Record lessons so students can replay and pause as necessary
There are numerous resources on the internet that you can deliver to students... but how will you deliver the content? Which virtual container is the right container for your families?
You should start by assessing what technology is available to your students. You can call families or send a survey you create using Google Forms to parent e-mails. Your school might send a messenger to all families letting them know
If smart phones (or tablets) are the primary technology in your students' lives, apps available on all phones and websites are your best bet. However, not all families are comfortable downloading apps. In this case, you could create a Google Site with links to each day's lesson. This doesn't require families to download an app, and they can bookmark the website for future use. You will need to try all links out on a phone to make sure they function correctly.
If students have access to a computer, more websites are available for your students to use. You will need to ensure the site works in multiple browsers (i.e. no Chrome only websites).
If students in your class have zero reliable access to technology, they will need lessons on paper that are in a familiar format. You will need to coordinate with families to get them hard copies. Potentially, you could put together a weekly packet which has familiar curriculum and activities.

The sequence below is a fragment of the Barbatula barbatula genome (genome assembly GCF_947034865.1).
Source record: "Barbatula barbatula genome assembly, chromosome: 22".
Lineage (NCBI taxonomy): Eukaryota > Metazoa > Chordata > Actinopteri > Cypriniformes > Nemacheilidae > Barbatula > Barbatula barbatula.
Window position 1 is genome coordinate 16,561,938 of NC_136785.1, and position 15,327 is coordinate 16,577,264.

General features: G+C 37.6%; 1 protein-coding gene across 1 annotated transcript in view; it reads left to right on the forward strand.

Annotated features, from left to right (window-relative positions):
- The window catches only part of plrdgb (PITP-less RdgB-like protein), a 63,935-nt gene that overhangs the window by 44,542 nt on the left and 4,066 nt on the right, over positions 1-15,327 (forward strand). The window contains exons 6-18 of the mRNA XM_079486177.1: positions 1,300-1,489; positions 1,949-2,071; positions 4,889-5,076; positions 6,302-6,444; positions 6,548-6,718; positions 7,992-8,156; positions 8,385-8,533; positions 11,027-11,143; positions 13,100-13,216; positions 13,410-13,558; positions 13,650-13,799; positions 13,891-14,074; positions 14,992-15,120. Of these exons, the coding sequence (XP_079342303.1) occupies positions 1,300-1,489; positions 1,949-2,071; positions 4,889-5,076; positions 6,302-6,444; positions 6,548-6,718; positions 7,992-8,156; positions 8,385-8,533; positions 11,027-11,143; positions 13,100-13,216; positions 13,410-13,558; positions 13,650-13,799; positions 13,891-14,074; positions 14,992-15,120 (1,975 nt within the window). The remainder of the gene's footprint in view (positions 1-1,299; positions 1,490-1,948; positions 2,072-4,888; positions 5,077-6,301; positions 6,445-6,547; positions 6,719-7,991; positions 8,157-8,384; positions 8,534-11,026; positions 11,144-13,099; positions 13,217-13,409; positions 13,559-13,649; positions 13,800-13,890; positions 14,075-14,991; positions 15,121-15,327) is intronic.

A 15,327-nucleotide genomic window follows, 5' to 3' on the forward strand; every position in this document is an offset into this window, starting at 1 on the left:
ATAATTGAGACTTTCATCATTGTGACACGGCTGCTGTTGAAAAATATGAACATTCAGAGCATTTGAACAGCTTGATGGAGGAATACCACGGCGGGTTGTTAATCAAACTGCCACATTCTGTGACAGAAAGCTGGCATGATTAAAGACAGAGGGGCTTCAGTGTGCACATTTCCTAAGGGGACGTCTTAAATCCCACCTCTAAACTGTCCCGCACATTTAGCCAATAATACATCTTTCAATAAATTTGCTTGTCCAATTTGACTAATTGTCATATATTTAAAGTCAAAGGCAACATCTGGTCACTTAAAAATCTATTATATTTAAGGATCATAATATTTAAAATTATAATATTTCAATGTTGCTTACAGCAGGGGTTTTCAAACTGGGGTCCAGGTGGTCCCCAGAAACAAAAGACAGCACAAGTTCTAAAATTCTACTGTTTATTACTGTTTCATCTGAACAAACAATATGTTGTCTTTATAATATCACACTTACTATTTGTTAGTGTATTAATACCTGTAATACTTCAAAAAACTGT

Another low tech option to utilize is the Distance Learning lessons available on NMPBS M-F starting April 6th. This could work if students can watch their lessons on a TV. You will need to talk to families to determine if this is possible.
For families with access to a smart phone, tablets, or computers, you will need to choose the vehicle to deliver content to families. Make a choice based on what seems most functional and familiar to your community. These options include a website (like this Google Site) or an app-based system which is also accessible as a website such as Seesaw, Class Dojo, or Google Classroom. To choose the best container, consider: how will students show you what they are working on? If students are already familiar with one of the tools, use that!
If you are starting from scratch with technology, we recommend a combination of a Google Site and Flipgrid for Distance Learning. The following four tools are all you need to roll out your tech-based lessons. Click on the how-to videos for a guide to get started with each. Reach out if you have additional questions about the tool.
Google Sites How-To